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EU: one in five people at risk of poverty. The cry of alarm of Caritas Europe: “It is urgent to do more”

The picture drawn up by Eurostat is alarming: 95 million Europeans risk destitution against a backdrop of soaring commodity prices, a sluggish economy and unemployment in several EU countries. Speaking to SIR, the Secretary General of Caritas Europe Maria Nyman said that the pandemic first, and now the war, have brought countless households to their knees. She added: "We need to address the root causes of poverty”

foto SIR/Marco Calvarese

Over one fifth of the EU population were at risk of poverty or social exclusion in 2021. The alarming situation was reported a few days ago by Eurostat, the statistical office of the European Commission. It means that 95.4 million people, i.e. 21.7 % of the population, lived in households experiencing poverty or on the brink of poverty: a total of 73.7 million were at risk of poverty, while 27.0 million were severely materially and socially deprived. Among those 95.4 million people, 29.3 million lived in a household with low work intensity. SIR interviewed Maria Nyman, secretary-general of Caritas Europe, the European Caritas network, an institution of the Catholic Church that responds to the needs of the poor and marginalised locally. With its 49 member organisations in 46 countries on the European continent, Caritas Europe reaches out to people of all faiths to contrast all forms of social exclusion.

The picture painted by Eurostat is alarming: what is your opinion?

The practical experience of our Caritas centres and the people we work with confirm this picture. The number of people turning to Caritas help desks had already soared during the pandemic.  People who lost their jobs and would never have imagined contacting Caritas for help suddenly faced the prospect of not being able to cover household expenses. The issue of social security played a critical role: many people lacked the safety nets needed to cope with such a situation, either because they were not in the regular labour market, because they were in irregular work, or because their wages were too low. Measures taken by governments and at EU level, starting with the Temporary Support to mitigate Unemployment Risks in an Emergency (SURE, ed.’s note), along with the suspension of the Stability Pact, mitigated the rise in poverty.

But the prospects are far from rosy: are you seeing this too?

We are. The current situation marked by rising energy prices presents a high risk of escalating and the trends we are seeing now could last for a long time.

We are monitoring the impact that these rising costs will have on individual circumstances, for the risk is that the poor segment of the population will further increase.

We also realise that even Caritas agencies need to receive the necessary support if they are to successfully cope with increasing requests for help.

How is your activity carried out at EU level?

We try to do advocacy work: by showing people’s actual situation, experiences, and by lobbying for answers that address these issues. For example, we reached a very important stage of the minimum wage directive, finally a proposal is in the pipeline and it will be crucial to tackling poverty and in particular the problem of the working poor. Regarding the other important aspect, namely social protection, we have been working together with other organisations to obtain a minimum income directive, which will ensure that unemployed people throughout Europe will nevertheless manage to cover basic needs for themselves and their families. Social protection is perhaps the area requiring greater investments in order to successfully respond to growing poverty. Another important aspect involves increased investments in high-quality social housing in sufficient numbers.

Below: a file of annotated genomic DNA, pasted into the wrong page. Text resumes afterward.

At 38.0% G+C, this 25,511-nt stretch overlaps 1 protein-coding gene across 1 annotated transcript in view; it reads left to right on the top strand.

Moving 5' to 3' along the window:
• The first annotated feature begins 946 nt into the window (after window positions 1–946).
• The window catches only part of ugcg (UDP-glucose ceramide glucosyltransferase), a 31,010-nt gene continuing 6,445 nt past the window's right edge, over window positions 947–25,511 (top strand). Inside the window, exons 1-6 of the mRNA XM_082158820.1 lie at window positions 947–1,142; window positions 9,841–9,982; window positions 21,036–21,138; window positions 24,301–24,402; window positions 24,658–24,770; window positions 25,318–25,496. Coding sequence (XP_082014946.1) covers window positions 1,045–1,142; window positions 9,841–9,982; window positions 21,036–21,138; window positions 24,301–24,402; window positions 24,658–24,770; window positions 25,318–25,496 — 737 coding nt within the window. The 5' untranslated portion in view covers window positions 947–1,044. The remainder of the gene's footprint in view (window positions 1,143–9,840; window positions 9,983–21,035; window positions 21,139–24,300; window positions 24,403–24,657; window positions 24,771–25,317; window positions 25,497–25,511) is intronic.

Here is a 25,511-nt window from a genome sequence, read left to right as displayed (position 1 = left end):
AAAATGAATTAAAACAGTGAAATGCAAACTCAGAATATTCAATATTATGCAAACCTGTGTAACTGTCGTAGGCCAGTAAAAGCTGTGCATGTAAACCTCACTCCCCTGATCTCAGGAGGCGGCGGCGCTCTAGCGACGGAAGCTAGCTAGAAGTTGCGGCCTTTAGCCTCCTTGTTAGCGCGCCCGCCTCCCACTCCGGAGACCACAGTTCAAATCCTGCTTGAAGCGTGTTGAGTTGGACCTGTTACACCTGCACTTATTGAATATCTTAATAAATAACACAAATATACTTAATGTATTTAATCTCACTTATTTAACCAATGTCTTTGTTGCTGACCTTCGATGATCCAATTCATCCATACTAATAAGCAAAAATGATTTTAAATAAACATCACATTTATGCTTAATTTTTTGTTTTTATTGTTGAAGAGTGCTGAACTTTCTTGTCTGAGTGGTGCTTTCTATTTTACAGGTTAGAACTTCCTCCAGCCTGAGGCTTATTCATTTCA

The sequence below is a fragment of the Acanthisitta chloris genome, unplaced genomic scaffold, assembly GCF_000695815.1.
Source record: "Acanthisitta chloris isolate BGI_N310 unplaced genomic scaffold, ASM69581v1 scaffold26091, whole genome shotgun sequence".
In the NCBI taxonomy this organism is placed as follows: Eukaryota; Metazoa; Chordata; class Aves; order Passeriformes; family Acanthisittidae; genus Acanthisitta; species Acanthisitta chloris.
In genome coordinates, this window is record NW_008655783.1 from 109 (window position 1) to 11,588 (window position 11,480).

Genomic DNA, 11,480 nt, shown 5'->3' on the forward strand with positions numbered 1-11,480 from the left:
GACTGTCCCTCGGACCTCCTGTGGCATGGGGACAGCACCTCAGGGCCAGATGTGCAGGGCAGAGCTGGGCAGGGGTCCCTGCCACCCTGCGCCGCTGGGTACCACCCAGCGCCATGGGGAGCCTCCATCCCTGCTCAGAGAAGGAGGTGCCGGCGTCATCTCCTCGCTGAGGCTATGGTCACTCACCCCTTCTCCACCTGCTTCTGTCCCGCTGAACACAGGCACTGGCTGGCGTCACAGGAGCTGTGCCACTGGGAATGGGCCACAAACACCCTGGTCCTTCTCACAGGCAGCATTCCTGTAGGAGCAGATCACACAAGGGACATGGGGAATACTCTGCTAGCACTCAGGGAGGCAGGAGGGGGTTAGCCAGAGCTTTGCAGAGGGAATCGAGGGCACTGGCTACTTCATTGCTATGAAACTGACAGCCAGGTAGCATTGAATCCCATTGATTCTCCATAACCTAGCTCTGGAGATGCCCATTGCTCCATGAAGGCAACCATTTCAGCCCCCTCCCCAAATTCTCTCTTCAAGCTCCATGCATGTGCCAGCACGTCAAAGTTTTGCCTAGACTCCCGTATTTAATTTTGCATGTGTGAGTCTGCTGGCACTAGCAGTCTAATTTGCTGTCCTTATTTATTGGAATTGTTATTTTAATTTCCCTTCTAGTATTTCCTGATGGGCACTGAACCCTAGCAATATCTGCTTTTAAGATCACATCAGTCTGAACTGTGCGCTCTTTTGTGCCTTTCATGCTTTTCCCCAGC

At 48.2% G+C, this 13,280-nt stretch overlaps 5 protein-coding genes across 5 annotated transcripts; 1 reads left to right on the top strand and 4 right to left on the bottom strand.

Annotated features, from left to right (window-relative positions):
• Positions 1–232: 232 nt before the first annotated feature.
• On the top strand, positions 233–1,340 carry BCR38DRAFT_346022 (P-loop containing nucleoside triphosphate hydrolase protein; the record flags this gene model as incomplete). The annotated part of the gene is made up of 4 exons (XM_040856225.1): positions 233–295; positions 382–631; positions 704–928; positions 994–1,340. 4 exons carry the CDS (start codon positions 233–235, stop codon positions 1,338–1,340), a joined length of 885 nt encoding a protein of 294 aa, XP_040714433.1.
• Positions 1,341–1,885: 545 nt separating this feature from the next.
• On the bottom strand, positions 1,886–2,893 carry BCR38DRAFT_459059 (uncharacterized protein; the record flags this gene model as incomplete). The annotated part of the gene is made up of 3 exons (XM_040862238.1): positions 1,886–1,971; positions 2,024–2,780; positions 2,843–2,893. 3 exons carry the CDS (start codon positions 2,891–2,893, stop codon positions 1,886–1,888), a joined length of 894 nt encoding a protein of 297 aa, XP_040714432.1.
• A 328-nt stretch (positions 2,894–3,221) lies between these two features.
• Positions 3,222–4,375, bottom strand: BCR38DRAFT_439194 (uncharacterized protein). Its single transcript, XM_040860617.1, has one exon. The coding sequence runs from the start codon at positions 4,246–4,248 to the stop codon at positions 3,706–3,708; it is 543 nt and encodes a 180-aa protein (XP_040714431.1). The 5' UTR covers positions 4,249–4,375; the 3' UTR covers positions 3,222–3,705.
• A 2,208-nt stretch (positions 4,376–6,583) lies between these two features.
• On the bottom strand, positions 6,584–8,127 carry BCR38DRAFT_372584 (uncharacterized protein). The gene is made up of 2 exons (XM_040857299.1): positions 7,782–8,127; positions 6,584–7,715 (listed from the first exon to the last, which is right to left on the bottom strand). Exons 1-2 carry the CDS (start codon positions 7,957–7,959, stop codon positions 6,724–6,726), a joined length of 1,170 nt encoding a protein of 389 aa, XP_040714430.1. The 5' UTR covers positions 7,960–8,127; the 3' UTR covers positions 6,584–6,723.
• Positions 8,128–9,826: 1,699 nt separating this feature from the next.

Can you perceive sufficient attention to the issue of poverty on the part of the European institutions?

Many initiatives have been taken. In addition to the above-mentioned legislative initiatives, political commitments have also been made in the form of the ‘Child guarantee’ initiative and the availability of funding instruments (such as the European Social Fund or FEAD, the Fund for Aid to the Most Deprived).

But we would like to see an even greater commitment. The target set by the EU and the Member States is insufficient to end poverty by 2030:

in order to meet the Millennium Development Goal we should be looking at a 50% reduction, but at the moment the EU is far from that target, in fact poverty is on the rise in many countries.

What should European countries do?

It is necessary to address the root causes of poverty, and we believe that investing in social inclusion and in education or in non-discrimination helps to lift people out of poverty. Every country has its own particular situation, its responses and its responsibilities. As Caritas we try to assume ours and do our best efforts on the ground; at EU level, our commitment is to make sure that the voices of people facing difficulties will be heard.

As Caritas Europe, are you alone or can you rely on trusted partners?

We are a network of social service providers active at the European level, faith-based as well as non-denominational (Eurodiaconia, Red Cross, voluntary organisations that care for the elderly, the homeless…) and whenever it can serve the cause, we try to work together in partnership and talk in unison. We collaborate well together, because we all experience the same things and we see the need to invest in social services and put the most excluded at the centre of every decision that is made at national and European level.

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